Monday, April 1, 2013

Touch the Sky Prairie Exhibit Opens in Kansas

Bison After the Storm - South Dakota

Touch the Sky Eagle Cloud - Minnesota


Touch the Sky Prairie - Minnesota

Awe-inspiring landscapes, breath-taking vistas and iconic creatures of the American tallgrass prairie await visitors of the Flint Hills Discovery Center, Manhattan, Kansas, starting today with the opening of “Touch the Sky: Prairie Photographs by Jim Brandenburg.”

Brandenburg captures the panoramic majesty of herds of bison, raging wildfires and lightening storms, while still managing to endear his subject by noting small details, such as grasshoppers and dragonflies.  

This magnificent collection of prairie photographs features 44 framed images by Brandenburg, and includes images from prairies in Nebraska, Iowa, the Dakotas, Oklahoma, Illinois and other states.

“Born on a small prairie farm to children and grandchildren of turn of the century emigrants, I first experienced a world without trees. My earliest memories are of a landscape with an incessant wind and a bright open-sky sun. At a quiet and more than shy fourteen I made a first attempt at a new language. The resultant image of a shy fox from my second hand three-dollar camera spoke back to me with a loud, profound and life-changing voice,” Brandenburg said.

“Nearly fifty years later that voice is still whispering in my ear. The dialect is the same, even though I have tried many versions along the way. I traveled and photographed grand landscapes of the world. Many were covered with alluring luxurious forests and jungles. I even fulfilled a boyhood fantasy to live in a romantic wilderness log cabin beneath towering pines. But the visual language dialect that still seems to translate with the deepest meaning in my work is that of the open sky prairie-like landscape,” he said.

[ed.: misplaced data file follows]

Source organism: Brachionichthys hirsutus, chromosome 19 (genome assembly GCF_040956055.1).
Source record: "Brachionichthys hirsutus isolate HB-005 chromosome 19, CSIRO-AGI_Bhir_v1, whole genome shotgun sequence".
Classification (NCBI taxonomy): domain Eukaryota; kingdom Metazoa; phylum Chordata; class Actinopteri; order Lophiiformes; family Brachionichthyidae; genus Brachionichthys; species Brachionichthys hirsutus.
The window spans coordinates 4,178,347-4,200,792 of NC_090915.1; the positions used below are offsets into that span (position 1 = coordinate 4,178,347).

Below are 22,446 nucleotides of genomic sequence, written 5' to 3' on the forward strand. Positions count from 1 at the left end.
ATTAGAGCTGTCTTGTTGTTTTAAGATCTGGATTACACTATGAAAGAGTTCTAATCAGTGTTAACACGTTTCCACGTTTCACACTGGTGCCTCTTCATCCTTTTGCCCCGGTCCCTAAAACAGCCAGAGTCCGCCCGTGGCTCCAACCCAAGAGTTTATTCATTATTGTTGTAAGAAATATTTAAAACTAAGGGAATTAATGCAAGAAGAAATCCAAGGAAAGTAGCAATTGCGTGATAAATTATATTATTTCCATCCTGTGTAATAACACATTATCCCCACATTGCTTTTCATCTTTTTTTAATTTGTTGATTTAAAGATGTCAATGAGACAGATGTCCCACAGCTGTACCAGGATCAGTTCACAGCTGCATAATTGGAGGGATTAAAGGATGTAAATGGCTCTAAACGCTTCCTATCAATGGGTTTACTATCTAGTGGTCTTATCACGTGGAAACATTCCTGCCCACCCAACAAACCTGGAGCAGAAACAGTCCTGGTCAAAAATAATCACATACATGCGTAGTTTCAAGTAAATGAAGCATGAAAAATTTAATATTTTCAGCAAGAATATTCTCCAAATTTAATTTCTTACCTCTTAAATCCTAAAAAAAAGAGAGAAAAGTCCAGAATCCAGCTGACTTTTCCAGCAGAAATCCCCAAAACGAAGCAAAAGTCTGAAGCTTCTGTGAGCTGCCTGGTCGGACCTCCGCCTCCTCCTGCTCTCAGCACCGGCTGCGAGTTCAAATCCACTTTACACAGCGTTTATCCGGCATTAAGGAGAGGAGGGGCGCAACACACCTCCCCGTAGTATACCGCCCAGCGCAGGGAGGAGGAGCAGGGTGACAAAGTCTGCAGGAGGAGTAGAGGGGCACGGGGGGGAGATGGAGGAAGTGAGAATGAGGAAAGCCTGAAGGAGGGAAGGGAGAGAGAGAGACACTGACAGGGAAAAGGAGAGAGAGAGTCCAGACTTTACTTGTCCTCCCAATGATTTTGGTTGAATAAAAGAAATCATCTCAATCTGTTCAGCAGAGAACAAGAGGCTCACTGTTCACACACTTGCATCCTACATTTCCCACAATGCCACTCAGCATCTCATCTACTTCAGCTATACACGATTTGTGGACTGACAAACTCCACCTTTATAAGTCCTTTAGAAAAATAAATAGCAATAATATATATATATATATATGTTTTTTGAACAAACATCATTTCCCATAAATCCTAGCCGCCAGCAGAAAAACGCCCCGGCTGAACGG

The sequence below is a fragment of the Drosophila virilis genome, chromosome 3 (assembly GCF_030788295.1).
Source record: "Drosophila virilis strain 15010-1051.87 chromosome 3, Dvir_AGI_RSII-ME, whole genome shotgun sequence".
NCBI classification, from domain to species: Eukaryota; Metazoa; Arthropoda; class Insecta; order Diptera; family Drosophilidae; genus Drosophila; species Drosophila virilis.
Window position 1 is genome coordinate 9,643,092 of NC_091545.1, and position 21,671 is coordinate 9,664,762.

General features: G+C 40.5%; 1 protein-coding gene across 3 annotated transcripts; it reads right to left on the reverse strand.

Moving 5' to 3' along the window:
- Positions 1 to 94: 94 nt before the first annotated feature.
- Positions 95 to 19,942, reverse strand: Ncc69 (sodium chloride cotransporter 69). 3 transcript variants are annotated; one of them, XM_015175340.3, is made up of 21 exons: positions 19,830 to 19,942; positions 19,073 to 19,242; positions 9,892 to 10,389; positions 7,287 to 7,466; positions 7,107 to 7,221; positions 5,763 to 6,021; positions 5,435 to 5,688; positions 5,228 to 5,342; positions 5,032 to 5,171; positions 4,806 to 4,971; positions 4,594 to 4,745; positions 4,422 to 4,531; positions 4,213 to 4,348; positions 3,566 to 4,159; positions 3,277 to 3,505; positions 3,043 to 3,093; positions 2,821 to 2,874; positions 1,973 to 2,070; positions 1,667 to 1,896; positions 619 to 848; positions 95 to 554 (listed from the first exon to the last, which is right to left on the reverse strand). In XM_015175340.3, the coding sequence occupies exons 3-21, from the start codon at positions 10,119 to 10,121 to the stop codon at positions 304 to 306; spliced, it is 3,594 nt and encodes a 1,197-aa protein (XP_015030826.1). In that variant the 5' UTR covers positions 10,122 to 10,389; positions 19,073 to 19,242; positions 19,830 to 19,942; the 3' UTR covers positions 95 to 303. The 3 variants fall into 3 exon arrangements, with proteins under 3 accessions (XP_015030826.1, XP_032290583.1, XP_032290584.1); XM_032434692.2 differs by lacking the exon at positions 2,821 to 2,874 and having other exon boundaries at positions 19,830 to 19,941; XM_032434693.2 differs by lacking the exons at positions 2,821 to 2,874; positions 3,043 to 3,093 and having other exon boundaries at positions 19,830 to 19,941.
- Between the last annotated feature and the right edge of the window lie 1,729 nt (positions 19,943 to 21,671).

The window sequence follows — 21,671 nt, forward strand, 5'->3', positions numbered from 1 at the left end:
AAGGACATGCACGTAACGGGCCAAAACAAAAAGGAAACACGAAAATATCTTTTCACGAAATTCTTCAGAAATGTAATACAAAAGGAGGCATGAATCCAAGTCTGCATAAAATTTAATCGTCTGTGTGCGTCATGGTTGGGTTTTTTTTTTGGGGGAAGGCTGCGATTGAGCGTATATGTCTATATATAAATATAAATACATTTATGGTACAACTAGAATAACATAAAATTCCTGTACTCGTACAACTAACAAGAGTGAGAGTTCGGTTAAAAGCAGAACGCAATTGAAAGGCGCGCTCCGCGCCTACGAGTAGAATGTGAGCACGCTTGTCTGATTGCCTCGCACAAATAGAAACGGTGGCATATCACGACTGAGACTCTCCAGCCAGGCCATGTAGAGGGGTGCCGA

The exhibit will be open through May 26, 2013.

Flint Hills Discovery Center
315 South 3rd Street
Manhattan, Kansas 66502


About the Tallgrass Prairie

A tremendous diversity of plant and animal life once thrived on America's tallgrass prairie. In an area the size of an acre, up to 300 different plant species and up to 3 million individual insects coexisted together.

Due to the deep, rich, fertile soil that supports this expanse of grass, the prairie was easily transformed into crop land as it was settled. The massive conversion of prairie to agriculture has led many species to become rare and endangered. A greater proportion of Minnesota's prairie species are endangered, threatened or of special concern than species found in forest biomes.  From a historic range of about 25 million acres in Minnesota and Iowa alone, only about 300,000 acres of the original tallgrass prairie remains today.

1 comment:

  1. The wonderful contrast in tone and texture, and the emphasis on space makes these such breathtaking images!

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